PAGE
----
Domingos,

The basis sets listed in NWChem come from the bse.pnl.gov Basis Set Exchange, and are based on what is published in the papers associated with it. I would recommend you find the paper of the basis set you are using. There you will most likely find a description as to what are the occupied contracted functions and which are the polarization type functions.

Generally, you want to remove a column and the column with the largest contraction coefficients (for example this would be the right most column in the example you listed) are the more diffuse and lowest NO contractions.

Bert

[QUOTE=Ddcr Jun 21st 6:36 pm]Dear all,

I'm planning to use the relativistic ANO-RCC basis set (relativistic contracted

atomic natural orbitals) for some alkaline clusters. Since it is a very expensive

basis I intend to use a reduced version of it (a subset) by throwing away some general

contractions (one or two contractions per angular momentum).

From the literature I gathered recently I can do this straight eliminatiom without

recontraction, since the contraction coefficients for the contracted ANO basis set

are the expansion coefficients in terms of the uncontracted set of natural orbitals

(i.e. eigenfunctions of the one-electron density matrix D). The only criteria is

to eliminate coefficients associated to very small eigenvalues called "natural

occupation numbers" (NOs).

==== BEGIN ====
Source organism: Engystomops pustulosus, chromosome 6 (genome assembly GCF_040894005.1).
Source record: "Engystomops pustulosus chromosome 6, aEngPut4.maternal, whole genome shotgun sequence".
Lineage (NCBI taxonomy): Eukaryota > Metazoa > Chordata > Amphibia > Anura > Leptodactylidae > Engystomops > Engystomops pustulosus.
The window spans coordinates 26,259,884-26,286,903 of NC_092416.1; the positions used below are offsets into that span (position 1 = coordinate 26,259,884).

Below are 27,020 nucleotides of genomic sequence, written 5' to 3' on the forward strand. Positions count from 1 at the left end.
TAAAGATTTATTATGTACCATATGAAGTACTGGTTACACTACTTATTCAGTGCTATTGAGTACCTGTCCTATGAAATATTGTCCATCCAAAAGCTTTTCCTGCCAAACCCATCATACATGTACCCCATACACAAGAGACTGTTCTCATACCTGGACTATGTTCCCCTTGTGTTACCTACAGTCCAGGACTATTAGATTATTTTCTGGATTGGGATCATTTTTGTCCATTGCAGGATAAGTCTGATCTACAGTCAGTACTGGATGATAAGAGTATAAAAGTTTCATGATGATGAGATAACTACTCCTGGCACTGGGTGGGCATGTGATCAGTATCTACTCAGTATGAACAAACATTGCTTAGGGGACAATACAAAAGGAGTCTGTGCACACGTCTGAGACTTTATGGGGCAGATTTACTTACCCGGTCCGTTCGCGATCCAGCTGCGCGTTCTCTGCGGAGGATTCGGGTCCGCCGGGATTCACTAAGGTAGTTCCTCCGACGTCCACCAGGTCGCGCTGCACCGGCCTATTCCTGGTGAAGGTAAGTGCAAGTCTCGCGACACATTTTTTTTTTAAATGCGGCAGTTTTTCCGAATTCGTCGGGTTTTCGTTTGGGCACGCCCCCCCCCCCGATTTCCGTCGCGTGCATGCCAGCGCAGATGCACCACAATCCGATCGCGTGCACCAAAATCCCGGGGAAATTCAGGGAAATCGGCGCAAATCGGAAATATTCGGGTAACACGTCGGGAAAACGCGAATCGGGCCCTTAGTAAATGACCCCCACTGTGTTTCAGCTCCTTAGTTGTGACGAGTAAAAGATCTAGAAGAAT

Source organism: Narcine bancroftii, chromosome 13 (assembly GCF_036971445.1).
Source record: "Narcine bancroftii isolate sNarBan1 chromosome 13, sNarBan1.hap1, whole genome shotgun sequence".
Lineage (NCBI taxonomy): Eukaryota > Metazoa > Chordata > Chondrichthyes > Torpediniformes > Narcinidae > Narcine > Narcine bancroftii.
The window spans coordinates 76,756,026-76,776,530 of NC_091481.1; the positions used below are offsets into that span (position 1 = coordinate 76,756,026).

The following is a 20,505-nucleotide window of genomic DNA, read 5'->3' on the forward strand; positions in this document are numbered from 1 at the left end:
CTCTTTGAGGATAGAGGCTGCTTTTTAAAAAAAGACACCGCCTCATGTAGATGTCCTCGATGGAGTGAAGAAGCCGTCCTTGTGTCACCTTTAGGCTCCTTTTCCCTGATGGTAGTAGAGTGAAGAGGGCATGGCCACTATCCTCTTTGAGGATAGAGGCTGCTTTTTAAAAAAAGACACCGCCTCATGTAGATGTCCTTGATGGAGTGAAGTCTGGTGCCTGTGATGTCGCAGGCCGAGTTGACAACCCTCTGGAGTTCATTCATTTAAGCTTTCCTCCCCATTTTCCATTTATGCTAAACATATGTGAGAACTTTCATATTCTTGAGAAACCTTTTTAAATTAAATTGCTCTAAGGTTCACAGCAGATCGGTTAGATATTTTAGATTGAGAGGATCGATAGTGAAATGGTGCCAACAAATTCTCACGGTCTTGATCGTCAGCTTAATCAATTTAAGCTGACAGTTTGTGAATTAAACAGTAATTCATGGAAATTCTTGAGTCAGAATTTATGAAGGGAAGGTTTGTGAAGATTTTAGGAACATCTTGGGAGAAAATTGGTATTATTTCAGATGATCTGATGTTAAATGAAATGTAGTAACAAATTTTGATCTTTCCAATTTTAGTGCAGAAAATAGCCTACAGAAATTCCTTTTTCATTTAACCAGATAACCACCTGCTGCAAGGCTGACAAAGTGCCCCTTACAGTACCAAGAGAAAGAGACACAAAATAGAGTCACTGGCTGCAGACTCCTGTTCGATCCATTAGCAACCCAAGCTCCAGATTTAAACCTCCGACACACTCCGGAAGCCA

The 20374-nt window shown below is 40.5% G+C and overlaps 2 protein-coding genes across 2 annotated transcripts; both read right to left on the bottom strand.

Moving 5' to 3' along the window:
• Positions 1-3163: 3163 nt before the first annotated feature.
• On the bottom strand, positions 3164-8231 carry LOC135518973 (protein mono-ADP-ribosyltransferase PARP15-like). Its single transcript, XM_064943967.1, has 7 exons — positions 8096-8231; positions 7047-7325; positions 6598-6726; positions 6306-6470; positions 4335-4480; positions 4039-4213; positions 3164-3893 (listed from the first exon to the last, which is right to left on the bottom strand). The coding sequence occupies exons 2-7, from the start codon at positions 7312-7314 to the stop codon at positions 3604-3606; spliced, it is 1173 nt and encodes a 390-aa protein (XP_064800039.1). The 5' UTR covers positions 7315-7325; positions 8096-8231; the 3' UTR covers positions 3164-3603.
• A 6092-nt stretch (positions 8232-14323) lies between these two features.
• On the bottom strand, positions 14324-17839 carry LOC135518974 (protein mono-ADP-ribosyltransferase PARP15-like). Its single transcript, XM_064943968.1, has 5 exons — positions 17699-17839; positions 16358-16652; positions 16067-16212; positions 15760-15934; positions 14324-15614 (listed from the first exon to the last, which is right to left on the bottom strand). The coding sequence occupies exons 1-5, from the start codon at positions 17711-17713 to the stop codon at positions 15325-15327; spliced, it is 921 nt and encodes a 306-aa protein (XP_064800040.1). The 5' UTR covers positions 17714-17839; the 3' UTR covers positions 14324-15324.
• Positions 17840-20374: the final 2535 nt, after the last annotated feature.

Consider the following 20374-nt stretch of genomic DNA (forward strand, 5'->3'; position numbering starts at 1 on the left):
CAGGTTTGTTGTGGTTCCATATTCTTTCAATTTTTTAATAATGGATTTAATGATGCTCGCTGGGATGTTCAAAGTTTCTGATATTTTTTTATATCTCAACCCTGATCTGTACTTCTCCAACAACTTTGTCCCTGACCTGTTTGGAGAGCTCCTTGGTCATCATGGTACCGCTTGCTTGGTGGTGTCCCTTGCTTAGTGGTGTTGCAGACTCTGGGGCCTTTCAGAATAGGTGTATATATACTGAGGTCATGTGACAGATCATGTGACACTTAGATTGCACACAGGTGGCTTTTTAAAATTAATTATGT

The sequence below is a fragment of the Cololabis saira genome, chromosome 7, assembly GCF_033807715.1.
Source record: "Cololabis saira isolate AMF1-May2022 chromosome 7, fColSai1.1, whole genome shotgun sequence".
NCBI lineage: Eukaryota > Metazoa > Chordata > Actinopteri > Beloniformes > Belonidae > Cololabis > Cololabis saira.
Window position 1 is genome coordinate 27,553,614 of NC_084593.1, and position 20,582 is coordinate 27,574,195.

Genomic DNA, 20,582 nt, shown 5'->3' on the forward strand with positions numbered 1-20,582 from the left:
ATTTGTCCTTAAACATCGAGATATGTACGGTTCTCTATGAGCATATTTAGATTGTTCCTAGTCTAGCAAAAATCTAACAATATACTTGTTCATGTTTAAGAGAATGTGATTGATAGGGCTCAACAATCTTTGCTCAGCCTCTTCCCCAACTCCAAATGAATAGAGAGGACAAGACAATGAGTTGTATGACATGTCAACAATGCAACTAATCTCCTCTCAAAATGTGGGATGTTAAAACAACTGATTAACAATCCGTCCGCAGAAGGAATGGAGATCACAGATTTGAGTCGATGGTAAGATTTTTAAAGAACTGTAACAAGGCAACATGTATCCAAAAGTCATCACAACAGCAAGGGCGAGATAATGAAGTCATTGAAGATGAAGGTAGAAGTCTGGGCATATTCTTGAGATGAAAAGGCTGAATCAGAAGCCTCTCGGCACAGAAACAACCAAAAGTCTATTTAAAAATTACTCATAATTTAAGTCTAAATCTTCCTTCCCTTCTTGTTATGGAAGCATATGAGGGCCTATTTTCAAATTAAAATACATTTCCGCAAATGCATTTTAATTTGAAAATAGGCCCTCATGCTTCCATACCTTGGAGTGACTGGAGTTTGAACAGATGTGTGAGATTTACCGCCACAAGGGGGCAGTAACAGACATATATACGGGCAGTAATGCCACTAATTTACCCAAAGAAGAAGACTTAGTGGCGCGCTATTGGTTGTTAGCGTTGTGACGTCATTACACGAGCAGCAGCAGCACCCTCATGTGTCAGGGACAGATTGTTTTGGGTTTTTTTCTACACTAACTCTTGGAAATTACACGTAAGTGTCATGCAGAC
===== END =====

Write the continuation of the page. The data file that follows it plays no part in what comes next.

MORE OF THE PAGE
Does anybody out there knows if the contraction coefficients listed in the NWCHEM

format are ordered by decreasing NO, something like the following example:

decreasing NO

---------------------------------------------------------->

| Li S

| 9497.9344000000 0.00009669 -0.00001245 ... -0.00030282

| 1416.8112000000 0.00060871 -0.00007839 ... -0.00010821

| 321.4599400000 0.00310152 -0.00040071 ... -0.01796344

| 91.1241630000 0.01266905 -0.00164525 ... -0.03355851

| 29.9998910000 0.04248013 -0.00563460 ... -1.31291580

| 11.0176310000 0.11501833 -0.01590781 ... 1.79208540

| 4.3728010000 0.23986501 -0.03612582 ... 0.46208290

| 1.8312560000 0.35843001 -0.06459928 ... -4.24788632

| 0.8022610000 0.30485278 -0.10083218 ... 6.59391203

| 0.3626480000 0.08824262 -0.09757614 ... -4.97139570

| 0.1139950000 -0.00084459 0.23012159 ... 1.99865736

| 0.0512370000 -0.00794396 0.61023898 ... 0.09345883

| 0.0224680000 -0.00376442 0.28494061 ... -1.21940644

| 0.0078600000 -0.00008869 0.00402690 ... 0.71451366

v

decreasing

exponents

I apologize if this is a very specialized topic for this forum, but I would

really appreciate if someone could help me somewhow, at least redirecting me to

the right path. I seemed to have reached a dead end here.

Best regards,

Domingos